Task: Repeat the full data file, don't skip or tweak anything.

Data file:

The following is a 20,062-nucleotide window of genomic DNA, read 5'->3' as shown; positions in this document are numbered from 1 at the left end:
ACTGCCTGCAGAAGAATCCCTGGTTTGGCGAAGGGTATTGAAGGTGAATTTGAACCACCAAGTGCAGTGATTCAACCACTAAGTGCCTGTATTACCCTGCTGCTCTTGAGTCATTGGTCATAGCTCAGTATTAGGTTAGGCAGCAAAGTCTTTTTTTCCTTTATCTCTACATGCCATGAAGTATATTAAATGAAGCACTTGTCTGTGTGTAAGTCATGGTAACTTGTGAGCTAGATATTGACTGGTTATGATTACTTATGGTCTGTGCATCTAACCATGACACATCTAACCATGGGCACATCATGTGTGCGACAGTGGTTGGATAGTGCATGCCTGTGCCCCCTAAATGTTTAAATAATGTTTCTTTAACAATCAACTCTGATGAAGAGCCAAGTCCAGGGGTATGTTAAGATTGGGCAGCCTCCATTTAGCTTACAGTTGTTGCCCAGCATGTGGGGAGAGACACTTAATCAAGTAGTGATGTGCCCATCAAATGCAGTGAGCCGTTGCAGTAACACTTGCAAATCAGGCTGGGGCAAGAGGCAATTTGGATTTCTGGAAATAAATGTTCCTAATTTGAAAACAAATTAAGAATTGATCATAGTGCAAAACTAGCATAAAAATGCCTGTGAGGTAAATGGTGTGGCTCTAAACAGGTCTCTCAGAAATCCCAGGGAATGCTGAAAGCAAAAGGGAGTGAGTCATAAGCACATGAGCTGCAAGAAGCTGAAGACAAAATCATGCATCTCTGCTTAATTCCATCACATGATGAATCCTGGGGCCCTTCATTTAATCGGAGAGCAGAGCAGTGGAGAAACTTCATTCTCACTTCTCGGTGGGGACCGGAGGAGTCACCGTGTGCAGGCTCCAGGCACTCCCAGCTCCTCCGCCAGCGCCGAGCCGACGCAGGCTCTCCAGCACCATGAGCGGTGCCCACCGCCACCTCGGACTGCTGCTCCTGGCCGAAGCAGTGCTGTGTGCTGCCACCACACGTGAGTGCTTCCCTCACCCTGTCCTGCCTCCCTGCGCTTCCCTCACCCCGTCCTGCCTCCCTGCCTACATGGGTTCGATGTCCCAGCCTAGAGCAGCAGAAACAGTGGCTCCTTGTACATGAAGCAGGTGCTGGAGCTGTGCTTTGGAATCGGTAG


The following is a 20,062-nucleotide window of genomic DNA, read 5'->3' as shown; positions in this document are numbered from 1 at the left end:
ACTGCCTGCAGAAGAATCCCTGGTTTGGCGAAGGGTATTGAAGGTGAATTTGAACCACCAAGTGCAGTGATTCAACCACTAAGTGCCTGTATTACCCTGCTGCTCTTGAGTCATTGGTCATAGCTCAGTATTAGGTTAGGCAGCAAAGTCTTTTTTTCCTTTATCTCTACATGCCATGAAGTATATTAAATGAAGCACTTGTCTGTGTGTAAGTCATGGTAACTTGTGAGCTAGATATTGACTGGTTATGATTACTTATGGTCTGTGCATCTAACCATGACACATCTAACCATGGGCACATCATGTGTGCGACAGTGGTTGGATAGTGCATGCCTGTGCCCCCTAAATGTTTAAATAATGTTTCTTTAACAATCAACTCTGATGAAGAGCCAAGTCCAGGGGTATGTTAAGATTGGGCAGCCTCCATTTAGCTTACAGTTGTTGCCCAGCATGTGGGGAGAGACACTTAATCAAGTAGTGATGTGCCCATCAAATGCAGTGAGCCGTTGCAGTAACACTTGCAAATCAGGCTGGGGCAAGAGGCAATTTGGATTTCTGGAAATAAATGTTCCTAATTTGAAAACAAATTAAGAATTGATCATAGTGCAAAACTAGCATAAAAATGCCTGTGAGGTAAATGGTGTGGCTCTAAACAGGTCTCTCAGAAATCCCAGGGAATGCTGAAAGCAAAAGGGAGTGAGTCATAAGCACATGAGCTGCAAGAAGCTGAAGACAAAATCATGCATCTCTGCTTAATTCCATCACATGATGAATCCTGGGGCCCTTCATTTAATCGGAGAGCAGAGCAGTGGAGAAACTTCATTCTCACTTCTCGGTGGGGACCGGAGGAGTCACCGTGTGCAGGCTCCAGGCACTCCCAGCTCCTCCGCCAGCGCCGAGCCGACGCAGGCTCTCCAGCACCATGAGCGGTGCCCACCGCCACCTCGGACTGCTGCTCCTGGCCGAAGCAGTGCTGTGTGCTGCCACCACACGTGAGTGCTTCCCTCACCCTGTCCTGCCTCCCTGCGCTTCCCTCACCCCGTCCTGCCTCCCTGCCTACATGGGTTCGATGTCCCAGCCTAGAGCAGCAGAAACAGTGGCTCCTTGTACATGAAGCAGGTGCTGGAGCTGTGCTTTGGAATCGGTAG